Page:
One time, I was in a job interview, and my interviewer asked me, what do you think about Pakistan? The job, just to be clear, was in national security, so it was a pertinent question, and not racist in the way these questions you’re asking me are. I had no idea what the interviewer’s specific politics or positions were on a subject as complex on Pakistan, so I thought it would be clever to smile and say, “It’s a hard country,” paraphrasing the subtitle of a recent book by Anatol Lieven. My interviewer assumed I’d read the book, which was a recent, major title in the field and rather well-received, and through this got a sufficient sense of my politics. Or my ability to think on my feet. I did not disabuse him of any judgment on my progress through my reading list. So maybe I had hinted at a conclusion he might have drawn it, but it’s not like I’d said I’d read the book when I hadn’t.

I hadn’t.

So you’re saying you’d lie to achieve power?

Not only power, but health benefits, a pension plan, hell just subsidized transportation or a weekly MetroCard. I’ve lied on several other recent occasions, too. Also to achieve, or at least maintain, the power I enjoy in my everyday life. “No, you look good in that.” “Sure, let’s watch this movie.” “Hey the trains are down, I don’t think I’ll be able to make it in time, can we reschedule?”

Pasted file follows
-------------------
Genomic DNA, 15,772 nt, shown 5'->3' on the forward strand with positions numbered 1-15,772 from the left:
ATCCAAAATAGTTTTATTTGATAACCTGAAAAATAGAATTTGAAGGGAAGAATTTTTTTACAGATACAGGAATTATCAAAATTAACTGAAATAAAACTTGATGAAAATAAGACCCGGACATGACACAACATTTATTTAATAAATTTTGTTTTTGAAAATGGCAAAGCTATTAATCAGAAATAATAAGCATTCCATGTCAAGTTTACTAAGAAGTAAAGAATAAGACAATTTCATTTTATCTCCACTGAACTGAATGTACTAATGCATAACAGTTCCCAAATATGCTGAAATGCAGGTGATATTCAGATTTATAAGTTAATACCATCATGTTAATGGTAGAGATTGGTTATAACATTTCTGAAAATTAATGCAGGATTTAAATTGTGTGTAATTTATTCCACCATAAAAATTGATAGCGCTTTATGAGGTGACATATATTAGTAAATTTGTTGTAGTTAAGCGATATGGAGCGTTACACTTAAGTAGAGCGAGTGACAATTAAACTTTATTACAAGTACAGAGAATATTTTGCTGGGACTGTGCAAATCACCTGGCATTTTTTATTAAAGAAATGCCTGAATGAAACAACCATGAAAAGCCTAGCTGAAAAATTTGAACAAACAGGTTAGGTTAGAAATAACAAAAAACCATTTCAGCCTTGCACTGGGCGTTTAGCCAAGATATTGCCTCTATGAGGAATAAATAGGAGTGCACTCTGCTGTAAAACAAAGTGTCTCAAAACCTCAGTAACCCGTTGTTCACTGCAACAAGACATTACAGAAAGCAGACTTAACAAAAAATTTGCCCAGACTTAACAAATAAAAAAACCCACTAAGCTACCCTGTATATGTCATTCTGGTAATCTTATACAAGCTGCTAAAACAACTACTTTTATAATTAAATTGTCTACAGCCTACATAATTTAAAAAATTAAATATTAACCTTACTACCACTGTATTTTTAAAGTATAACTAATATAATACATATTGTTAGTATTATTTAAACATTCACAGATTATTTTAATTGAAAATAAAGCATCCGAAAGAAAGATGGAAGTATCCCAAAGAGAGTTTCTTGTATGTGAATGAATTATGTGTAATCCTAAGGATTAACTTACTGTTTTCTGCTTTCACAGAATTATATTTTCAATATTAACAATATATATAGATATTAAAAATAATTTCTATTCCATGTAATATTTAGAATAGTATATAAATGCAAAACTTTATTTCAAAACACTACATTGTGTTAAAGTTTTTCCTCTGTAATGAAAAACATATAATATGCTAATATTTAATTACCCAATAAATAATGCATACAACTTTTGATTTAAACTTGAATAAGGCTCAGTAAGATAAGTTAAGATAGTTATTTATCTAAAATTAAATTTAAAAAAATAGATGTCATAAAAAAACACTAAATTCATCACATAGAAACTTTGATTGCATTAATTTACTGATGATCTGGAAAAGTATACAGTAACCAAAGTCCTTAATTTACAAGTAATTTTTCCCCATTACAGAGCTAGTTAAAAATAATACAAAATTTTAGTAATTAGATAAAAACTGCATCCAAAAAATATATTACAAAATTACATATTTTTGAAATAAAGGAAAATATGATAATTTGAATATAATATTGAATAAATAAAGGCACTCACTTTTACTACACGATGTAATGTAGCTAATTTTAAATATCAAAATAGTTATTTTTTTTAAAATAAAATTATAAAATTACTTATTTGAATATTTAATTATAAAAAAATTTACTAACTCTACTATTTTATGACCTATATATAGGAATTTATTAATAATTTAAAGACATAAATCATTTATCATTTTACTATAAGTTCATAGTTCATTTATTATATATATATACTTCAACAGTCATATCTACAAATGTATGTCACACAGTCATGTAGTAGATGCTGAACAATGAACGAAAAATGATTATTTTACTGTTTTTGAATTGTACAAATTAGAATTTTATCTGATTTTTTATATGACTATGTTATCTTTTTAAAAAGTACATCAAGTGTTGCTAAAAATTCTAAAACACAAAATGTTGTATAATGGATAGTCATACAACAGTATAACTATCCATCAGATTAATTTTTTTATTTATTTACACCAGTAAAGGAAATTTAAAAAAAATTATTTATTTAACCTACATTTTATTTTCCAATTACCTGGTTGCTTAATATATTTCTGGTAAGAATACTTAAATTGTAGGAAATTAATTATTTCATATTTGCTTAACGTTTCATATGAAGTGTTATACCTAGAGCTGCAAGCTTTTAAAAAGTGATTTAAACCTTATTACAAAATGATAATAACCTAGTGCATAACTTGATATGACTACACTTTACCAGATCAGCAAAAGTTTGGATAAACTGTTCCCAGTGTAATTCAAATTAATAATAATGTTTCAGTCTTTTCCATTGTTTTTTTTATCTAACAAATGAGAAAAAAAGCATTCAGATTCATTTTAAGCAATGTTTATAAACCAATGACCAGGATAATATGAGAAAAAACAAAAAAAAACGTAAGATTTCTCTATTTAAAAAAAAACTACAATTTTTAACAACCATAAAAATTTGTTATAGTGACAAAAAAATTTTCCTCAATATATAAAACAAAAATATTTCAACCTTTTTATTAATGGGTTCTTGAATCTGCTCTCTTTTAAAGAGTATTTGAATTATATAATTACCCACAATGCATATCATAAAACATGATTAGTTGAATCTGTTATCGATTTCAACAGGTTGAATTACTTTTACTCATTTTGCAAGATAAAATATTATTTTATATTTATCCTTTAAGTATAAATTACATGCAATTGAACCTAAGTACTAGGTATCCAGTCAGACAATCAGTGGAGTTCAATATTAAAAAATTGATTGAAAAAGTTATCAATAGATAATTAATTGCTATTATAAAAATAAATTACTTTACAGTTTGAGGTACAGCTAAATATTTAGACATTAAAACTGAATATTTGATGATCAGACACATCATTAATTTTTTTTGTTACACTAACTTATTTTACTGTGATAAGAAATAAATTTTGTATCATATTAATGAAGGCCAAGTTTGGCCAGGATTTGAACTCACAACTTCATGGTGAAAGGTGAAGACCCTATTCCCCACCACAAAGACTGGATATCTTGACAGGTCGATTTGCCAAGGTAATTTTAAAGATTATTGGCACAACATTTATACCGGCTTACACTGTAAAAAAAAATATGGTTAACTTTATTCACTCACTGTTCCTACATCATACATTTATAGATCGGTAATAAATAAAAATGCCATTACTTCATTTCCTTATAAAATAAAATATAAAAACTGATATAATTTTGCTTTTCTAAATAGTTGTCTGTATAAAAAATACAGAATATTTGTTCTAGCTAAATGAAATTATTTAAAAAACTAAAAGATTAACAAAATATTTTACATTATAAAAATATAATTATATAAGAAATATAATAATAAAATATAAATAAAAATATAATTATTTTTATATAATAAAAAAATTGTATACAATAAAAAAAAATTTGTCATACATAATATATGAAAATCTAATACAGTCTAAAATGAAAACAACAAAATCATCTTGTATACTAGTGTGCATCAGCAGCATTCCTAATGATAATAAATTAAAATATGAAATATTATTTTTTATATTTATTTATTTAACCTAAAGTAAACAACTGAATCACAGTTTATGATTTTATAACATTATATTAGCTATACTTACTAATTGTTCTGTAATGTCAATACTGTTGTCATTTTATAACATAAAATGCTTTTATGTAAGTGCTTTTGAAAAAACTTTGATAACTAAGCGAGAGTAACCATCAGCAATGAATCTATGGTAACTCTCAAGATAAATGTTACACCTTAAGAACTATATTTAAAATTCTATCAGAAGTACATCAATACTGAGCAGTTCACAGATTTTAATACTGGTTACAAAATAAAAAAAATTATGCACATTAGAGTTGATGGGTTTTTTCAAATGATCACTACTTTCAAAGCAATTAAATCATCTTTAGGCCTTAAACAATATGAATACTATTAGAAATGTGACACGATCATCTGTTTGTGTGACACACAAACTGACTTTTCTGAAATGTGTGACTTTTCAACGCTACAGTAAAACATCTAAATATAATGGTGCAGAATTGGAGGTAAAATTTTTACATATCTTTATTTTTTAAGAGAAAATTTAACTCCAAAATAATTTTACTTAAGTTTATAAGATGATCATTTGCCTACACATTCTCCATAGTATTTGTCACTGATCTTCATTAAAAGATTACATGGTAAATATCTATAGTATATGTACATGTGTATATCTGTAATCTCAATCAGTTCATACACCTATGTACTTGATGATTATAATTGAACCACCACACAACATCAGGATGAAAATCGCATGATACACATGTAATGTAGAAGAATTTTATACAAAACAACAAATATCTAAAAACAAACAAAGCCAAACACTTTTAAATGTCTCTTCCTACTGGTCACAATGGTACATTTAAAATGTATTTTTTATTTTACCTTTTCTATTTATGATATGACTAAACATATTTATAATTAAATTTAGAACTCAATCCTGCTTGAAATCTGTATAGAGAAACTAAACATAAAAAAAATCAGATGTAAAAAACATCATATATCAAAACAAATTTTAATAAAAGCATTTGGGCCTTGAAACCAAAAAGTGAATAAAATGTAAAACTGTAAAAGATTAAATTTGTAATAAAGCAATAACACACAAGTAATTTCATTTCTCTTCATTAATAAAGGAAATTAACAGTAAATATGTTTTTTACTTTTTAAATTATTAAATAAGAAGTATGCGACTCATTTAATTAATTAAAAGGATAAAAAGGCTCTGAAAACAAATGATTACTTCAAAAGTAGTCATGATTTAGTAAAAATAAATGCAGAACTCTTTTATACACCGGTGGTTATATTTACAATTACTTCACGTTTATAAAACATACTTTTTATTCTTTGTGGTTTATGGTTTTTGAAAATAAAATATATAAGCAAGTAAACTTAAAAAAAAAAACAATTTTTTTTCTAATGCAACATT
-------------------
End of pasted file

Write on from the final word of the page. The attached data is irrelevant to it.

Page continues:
I feel like you’re not being serious.

You’re right. I apologize. There are Muslims who lie about their identity in order to achieve power. This is completely unheard of anywhere else in the world, which is why government agencies never lie to us about why they’re doing, or employees pretend like they like their bosses. But it makes sense to focus on Muslim instances of universal behavior and pretend they’re different just because a creepy sounding Arabic word is employed.

Well isn’t the Muslim world different from the rest of the world?

How do you mean?

Why can’t women drive in Saudi Arabia?

Why is America the only developed country that is armed to the teeth, and resists any kind of gun registry? That strikes me as vaguely ludicrous.